Microfinance Interviews

Interview with Y H Malegam on his report on Indian Microfinance Institutions

By suggesting a cap on interest rates on microloans and annual income of poor borrowers, a Reserve Bank of India (RBI) panel on microfinance led by noted chartered accountant Y.H. Malegam has ruffled many feathers. In an interview, Malegam defended the recommendations, saying the panel’s mandate was to protect poor borrowers and not microfinance institutions (MFIs). Look at the philosophy behind it and not the numbers, and the annual income limit can be different in rural and urban India, he said.

Describing MFIs as “greedy”, he said they book enough profits and could use part of it to reduce rates, which he strongly emphasized should not exceed 24%. If RBI accepts the recommendations, there will be no need for the recent Andhra Pradesh law for regulating MFIs, he said.

Read the complete interview on Livemint at the link below.

Interview with Y. H Malegam – Livemint

Interview conducted by Tamal Bandyopadhyay & Dinesh Unnikrishnan.

Watch Extracts in the Video Interview below. –

Note – Audio quality is low

Link to Video

Man of the Moment – Y H Malegam

malegam committee india

Y H Malegam . Img-credit:livemint.com

Abhay N

Author : 

Abhay is the founder and managing editor of India Microfinance. He is passionate about microfinance, financial inclusion and social entrepreneurship in India.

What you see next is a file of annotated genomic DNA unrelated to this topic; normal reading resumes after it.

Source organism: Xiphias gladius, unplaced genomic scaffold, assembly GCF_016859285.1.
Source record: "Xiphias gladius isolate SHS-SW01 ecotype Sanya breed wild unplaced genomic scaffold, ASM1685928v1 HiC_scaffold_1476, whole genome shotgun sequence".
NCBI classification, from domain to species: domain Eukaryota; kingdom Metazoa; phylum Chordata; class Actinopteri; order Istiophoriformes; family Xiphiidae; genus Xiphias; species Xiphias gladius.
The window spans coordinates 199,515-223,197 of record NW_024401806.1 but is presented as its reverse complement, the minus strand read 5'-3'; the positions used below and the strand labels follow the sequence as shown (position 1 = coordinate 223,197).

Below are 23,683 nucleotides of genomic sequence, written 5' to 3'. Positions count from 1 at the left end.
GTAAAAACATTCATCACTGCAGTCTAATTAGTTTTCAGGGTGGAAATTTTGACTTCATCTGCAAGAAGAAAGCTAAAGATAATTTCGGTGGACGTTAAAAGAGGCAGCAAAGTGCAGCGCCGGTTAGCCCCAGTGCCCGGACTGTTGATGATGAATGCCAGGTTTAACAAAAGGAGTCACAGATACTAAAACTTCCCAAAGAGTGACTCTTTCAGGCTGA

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1 Comment

1 Comment

  1. L.Veeraraghavan

    January 30, 2011 at 2:04 pm

    The Malegam report looks more like the Base Rate recommendation of RBI. All aspects of microfinance have been parametrized leaving only the risk aspects to the MFIs. This is echoed in the interview. In terms of portfolio the top NBFCs could be covering 92%. But the SBLP with NABARD’s pioneering role and SGSY programmes have reached more people and addressed more aspects of poverty and livelihood. Probably government could consider setting up a corporation to roll out a credit product on the lines of the recommendations of the Malegam Committee which may still have a share of the credit gap in meeting the needs of better of poor and the informal sector. Then the risk aspect is also addressed.

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